Bowen theory views the family as an emotional unit and uses systems thinking to describe the complex interactions in the unit. In families, members are intensely emotionally connected. Although people often report feeling distant or disconnected from their families, this is more of a feeling than a fact. Family members so profoundly affect each other's thoughts, feelings, and behaviors that it’s as if they are living under the same "emotional skin." People solicit each other's attention, approval, and support and react to each other's needs, expectations, and distress. The connectedness and reactivity make family members interdependent, so that a change in one person's functioning is predictably followed by reciprocal changes in the functioning of others.
For example, when a family member gets anxious, the anxiety can escalate by spreading infectiously among the rest of the family. As anxiety goes up, family members become more distressed than comforting. Eventually, one (or more) member feels overwhelmed, isolated, or out of control. It is this member who tries hardest to reduce tensions in others. This accommodating member literally “absorbs” the family’s stress, and is therefore most vulnerable to problems such as depression/anxiety, addiction, affairs, or physical illness.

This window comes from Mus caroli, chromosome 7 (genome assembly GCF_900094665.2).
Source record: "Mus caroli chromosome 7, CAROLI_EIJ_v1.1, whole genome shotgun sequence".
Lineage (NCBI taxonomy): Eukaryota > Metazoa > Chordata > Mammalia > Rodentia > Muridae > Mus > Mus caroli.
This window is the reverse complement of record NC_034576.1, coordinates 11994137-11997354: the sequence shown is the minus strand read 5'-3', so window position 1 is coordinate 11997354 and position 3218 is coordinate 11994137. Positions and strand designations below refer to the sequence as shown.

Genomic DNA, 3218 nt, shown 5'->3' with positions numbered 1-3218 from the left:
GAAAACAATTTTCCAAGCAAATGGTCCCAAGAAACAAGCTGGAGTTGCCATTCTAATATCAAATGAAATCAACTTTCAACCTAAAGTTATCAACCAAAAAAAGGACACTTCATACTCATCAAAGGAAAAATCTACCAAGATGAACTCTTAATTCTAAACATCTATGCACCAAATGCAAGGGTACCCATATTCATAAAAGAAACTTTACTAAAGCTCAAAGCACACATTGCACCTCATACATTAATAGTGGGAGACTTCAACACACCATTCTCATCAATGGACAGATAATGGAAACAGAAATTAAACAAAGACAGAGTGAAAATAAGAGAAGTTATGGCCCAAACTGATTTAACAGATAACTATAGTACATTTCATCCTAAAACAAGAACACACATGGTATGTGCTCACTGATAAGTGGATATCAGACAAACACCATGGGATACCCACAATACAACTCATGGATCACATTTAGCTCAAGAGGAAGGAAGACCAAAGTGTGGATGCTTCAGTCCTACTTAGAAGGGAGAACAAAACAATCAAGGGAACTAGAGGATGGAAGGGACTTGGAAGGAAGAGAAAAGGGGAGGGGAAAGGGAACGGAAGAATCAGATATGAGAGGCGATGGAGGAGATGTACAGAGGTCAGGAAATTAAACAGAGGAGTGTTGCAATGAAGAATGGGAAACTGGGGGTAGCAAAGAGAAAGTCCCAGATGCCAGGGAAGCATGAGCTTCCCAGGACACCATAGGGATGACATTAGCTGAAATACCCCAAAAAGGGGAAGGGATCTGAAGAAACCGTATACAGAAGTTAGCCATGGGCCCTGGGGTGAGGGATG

Dr. Murray Bowen, a psychiatrist, originated this theory and its eight interlocking concepts (triangles, differentiation of self, nuclear family emotional system, family projection process, multigenerational transmission process, emotional cutoff, sibling position, and societal emotional process). He formulated the theory by using systems thinking to integrate knowledge of the human species as a product of evolution with knowledge from family researchers.